One last thing to consider - a lot of gluten free products also tend to be dairy free. My son can eat gluten, but we still end up with stuff because of dairy. Glutino makes a cereal bar that he likes.

Enjoy Life is a brand that is 100% dairy free (and the other top 7 allergens as well). NONE of their products contain dairy. Target is starting to carry a lot more of their stuff, so maybe Wal-Mart will too (I never go to WM, so I don't know).

Forgot to address the milk: rice milk is good for cereal. It's a little watery but doesn't have a very strong taste so it might not seem too different from what she's used to. For drinking, my son drinks soy milk. I know people will say that soy is horrible, but I disagree and so do his allergist, pediatrician, and nutritionist. Silk is a really good brand. He's allergic to nuts too, so almond isn't a choice for us.

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answers from Cleveland on

If there seems to be allergies to grass and trees its probably an allergic reaction to those if she plays hard and heavy outside. But rice/soy milk is in the refrigeration section by the rest of the milks

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answers from Pittsburgh on

My daughter uses Rice Dreams rice milk. At our Walmart it can be found at the end of the cereal aisle. They also carry the soy, coconut, and almond milk there as well. They typically carry some in the refrigerated section as well down towards the creamers.

When I eliminated dairy for a short period, I tried a rice, coconut, and almond milk and did not find any to be a suitable replacement for cow's milk. They were all too sweet or flavored for me.

For margarine we use either Earth Balance or UNSALTED Fleishmann's. Walmart has carried the Earth Balance on again, off again (currently on). I have to go to a more expensive grocery store for the Unsalted Fleishmann's because Walmart only carries salted.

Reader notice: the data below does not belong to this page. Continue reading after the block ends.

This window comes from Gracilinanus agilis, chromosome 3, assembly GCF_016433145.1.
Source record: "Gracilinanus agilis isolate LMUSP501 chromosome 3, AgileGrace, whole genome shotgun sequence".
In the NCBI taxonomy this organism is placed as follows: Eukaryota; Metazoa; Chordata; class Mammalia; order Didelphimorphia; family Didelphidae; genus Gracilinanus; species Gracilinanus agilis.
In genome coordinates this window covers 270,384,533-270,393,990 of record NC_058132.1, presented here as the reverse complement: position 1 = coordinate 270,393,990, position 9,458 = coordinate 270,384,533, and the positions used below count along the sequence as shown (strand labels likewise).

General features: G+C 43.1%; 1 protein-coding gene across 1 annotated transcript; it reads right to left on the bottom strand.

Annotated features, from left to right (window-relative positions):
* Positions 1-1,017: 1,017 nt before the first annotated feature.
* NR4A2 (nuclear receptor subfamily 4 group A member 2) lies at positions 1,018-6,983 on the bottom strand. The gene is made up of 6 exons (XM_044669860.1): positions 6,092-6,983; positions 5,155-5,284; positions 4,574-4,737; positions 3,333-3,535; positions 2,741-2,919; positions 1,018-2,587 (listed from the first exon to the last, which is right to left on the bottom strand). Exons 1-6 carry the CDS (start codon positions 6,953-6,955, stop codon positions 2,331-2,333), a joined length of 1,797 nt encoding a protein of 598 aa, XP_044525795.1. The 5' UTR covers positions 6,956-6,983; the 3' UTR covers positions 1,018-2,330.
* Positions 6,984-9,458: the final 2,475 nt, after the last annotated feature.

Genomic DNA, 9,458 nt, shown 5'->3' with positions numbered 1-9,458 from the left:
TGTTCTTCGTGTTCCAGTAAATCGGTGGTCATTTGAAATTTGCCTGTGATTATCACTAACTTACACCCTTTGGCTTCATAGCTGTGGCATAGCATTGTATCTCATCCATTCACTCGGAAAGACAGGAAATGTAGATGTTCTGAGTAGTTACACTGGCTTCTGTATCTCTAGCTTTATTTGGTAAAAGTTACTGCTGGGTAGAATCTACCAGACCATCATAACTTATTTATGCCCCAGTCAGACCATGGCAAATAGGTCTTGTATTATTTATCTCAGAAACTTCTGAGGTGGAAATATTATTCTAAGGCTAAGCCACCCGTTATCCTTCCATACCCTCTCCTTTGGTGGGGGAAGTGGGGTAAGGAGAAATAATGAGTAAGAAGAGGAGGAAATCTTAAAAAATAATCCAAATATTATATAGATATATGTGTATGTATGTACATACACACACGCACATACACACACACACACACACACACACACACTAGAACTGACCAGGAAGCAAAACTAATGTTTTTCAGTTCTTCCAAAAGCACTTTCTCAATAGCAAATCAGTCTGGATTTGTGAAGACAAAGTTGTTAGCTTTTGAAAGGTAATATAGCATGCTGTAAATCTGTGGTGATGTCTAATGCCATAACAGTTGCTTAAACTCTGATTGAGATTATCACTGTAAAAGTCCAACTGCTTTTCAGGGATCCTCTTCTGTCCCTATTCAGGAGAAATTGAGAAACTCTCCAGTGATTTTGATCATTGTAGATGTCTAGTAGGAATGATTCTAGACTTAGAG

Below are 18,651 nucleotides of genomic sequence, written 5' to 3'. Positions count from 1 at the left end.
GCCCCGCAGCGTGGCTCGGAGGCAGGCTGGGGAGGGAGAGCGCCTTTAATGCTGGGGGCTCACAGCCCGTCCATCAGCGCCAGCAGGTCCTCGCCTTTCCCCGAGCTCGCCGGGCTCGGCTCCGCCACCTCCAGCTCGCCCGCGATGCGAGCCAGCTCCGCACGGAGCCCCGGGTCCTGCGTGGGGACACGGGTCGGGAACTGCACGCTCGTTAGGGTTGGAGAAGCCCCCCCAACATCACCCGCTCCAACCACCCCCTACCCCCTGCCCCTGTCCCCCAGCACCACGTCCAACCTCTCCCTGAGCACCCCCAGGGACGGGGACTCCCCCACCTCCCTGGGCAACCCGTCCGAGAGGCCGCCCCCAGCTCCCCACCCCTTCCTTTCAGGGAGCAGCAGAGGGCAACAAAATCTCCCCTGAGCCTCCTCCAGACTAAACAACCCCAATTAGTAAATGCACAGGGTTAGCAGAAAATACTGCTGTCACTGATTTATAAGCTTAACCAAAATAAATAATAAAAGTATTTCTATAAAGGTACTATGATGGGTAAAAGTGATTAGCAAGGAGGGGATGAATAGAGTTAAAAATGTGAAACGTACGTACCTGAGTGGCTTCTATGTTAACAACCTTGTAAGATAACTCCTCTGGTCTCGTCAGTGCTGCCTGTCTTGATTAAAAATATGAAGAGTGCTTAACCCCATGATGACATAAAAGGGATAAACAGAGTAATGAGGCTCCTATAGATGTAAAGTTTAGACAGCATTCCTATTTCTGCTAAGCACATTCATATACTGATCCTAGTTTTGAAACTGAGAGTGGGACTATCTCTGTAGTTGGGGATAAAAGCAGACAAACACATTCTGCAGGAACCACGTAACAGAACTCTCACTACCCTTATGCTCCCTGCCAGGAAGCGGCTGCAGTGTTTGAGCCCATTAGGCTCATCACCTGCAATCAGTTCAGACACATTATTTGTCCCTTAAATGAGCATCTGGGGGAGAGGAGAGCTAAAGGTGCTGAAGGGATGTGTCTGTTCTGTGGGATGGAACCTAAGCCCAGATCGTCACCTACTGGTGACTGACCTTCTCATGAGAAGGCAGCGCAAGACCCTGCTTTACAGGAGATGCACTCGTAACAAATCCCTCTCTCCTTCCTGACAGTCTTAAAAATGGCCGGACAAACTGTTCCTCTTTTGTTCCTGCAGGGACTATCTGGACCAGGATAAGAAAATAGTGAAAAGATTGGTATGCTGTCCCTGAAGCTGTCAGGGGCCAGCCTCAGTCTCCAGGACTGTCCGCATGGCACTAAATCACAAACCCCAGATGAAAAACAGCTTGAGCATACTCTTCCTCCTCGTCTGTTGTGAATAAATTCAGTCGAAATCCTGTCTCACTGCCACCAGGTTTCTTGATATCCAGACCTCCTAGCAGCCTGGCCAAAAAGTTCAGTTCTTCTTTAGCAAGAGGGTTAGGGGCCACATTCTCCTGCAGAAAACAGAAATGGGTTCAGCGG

As for fake cheese...I once read that mozzarella is the 'least offensive' tasting flavor. My daughter sometimes likes the Tofutti slices (similar to Kraft singles). I can only buy those at a health food store. When it comes to pizza, we buy shredded cheese called Daiya. That is found at the larger expensive grocery store where the regular shredded cheese is. We have also been buying the Daiya cheddar flavor for salads, nachos, and grilled cheese. She does not like the Tofutti slices melted on pizza or grilled cheese.

My daughter has always been allergic to milk so she did not have the taste for real cheese. I am not sure I could eat the substitute cheese if I had to give it up. Just the smell of it turns my stomach.

As for ice cream, she likes the soy ice creams such as So Delicious and Tofutti. She also like the Coconut Dreams versions that can be found in the Walmart ice cream case. The Tofutti and So Delicious can only be bought at the larger grocery store.

Did your allergist do skin testing? That might be the most accurate way to find out what is really bothering your daughter.

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answers from Oklahoma City on

My friend eliminated dairy and she used soy milk from Walmart in her morning cereal. She found it was so much better than cow's milk she switched to it completely for all milk needs.

I have heard that sherbet has no dairy but I imagine you'd have to read the label nowadays.

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answers from San Francisco on

We really like almond milk. Silk is a good brand as is blue diamond. These you would find in the fridge section near the milk. I have found that my daughter hates all non dairy cheeses. They don't taste the real thing. For us we just eat very differently than we would if we had dairy. Make sure to get margarine, I buy earth balance brand. So you don't have a wealth food store anywhere near you? Whole foods has everything, also some things you could possibly order rice milk on amazon because it is sold in a pack not in the fridge.
Make sure to read all labels though. There is dairy in so many products that you normally buy. Casein (milk protein) is in a lot if things hat say they are lactose free. Even things like salami have dairy in it and bread usually has eggs.

Good luck. It takes a bit to get used to and a lot of time reading but its doable.

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answers from Portland on

Almond milk( silk brand) in natural foods section, also coconut milk, soy milk, hemp milk. all in natural foods section, if you are watching tomato acids, remember, tomatos, strawberrys, and and citric fruit/ veg will cause the same issue